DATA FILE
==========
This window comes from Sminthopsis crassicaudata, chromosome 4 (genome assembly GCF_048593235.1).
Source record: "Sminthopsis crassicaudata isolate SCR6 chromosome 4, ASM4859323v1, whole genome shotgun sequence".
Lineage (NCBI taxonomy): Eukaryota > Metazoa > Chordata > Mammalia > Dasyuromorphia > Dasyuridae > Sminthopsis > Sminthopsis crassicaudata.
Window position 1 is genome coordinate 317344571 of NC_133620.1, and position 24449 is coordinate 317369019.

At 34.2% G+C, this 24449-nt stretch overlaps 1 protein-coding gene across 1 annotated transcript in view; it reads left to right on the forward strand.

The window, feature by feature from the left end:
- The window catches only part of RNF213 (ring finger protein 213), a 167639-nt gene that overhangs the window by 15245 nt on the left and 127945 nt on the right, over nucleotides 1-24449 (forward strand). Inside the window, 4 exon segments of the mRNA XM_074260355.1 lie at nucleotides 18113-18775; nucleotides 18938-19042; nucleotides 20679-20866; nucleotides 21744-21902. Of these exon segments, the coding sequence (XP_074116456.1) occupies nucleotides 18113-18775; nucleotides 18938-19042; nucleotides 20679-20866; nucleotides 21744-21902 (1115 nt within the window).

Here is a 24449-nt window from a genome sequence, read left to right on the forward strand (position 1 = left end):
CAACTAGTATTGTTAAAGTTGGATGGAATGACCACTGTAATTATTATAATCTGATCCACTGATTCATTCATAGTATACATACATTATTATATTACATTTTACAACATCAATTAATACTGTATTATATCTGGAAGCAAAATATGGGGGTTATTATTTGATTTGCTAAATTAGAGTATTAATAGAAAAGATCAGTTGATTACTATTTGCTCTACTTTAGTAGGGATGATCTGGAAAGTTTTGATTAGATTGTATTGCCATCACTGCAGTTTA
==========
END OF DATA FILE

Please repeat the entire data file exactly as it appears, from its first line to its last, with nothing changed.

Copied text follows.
This window comes from Sminthopsis crassicaudata, chromosome 4 (genome assembly GCF_048593235.1).
Source record: "Sminthopsis crassicaudata isolate SCR6 chromosome 4, ASM4859323v1, whole genome shotgun sequence".
Lineage (NCBI taxonomy): Eukaryota > Metazoa > Chordata > Mammalia > Dasyuromorphia > Dasyuridae > Sminthopsis > Sminthopsis crassicaudata.
Window position 1 is genome coordinate 317344571 of NC_133620.1, and position 24449 is coordinate 317369019.

At 34.2% G+C, this 24449-nt stretch overlaps 1 protein-coding gene across 1 annotated transcript in view; it reads left to right on the forward strand.

The window, feature by feature from the left end:
- The window catches only part of RNF213 (ring finger protein 213), a 167639-nt gene that overhangs the window by 15245 nt on the left and 127945 nt on the right, over nucleotides 1-24449 (forward strand). Inside the window, 4 exon segments of the mRNA XM_074260355.1 lie at nucleotides 18113-18775; nucleotides 18938-19042; nucleotides 20679-20866; nucleotides 21744-21902. Of these exon segments, the coding sequence (XP_074116456.1) occupies nucleotides 18113-18775; nucleotides 18938-19042; nucleotides 20679-20866; nucleotides 21744-21902 (1115 nt within the window).

Here is a 24449-nt window from a genome sequence, read left to right on the forward strand (position 1 = left end):
CAACTAGTATTGTTAAAGTTGGATGGAATGACCACTGTAATTATTATAATCTGATCCACTGATTCATTCATAGTATACATACATTATTATATTACATTTTACAACATCAATTAATACTGTATTATATCTGGAAGCAAAATATGGGGGTTATTATTTGATTTGCTAAATTAGAGTATTAATAGAAAAGATCAGTTGATTACTATTTGCTCTACTTTAGTAGGGATGATCTGGAAAGTTTTGATTAGATTGTATTGCCATCACTGCAGTTTA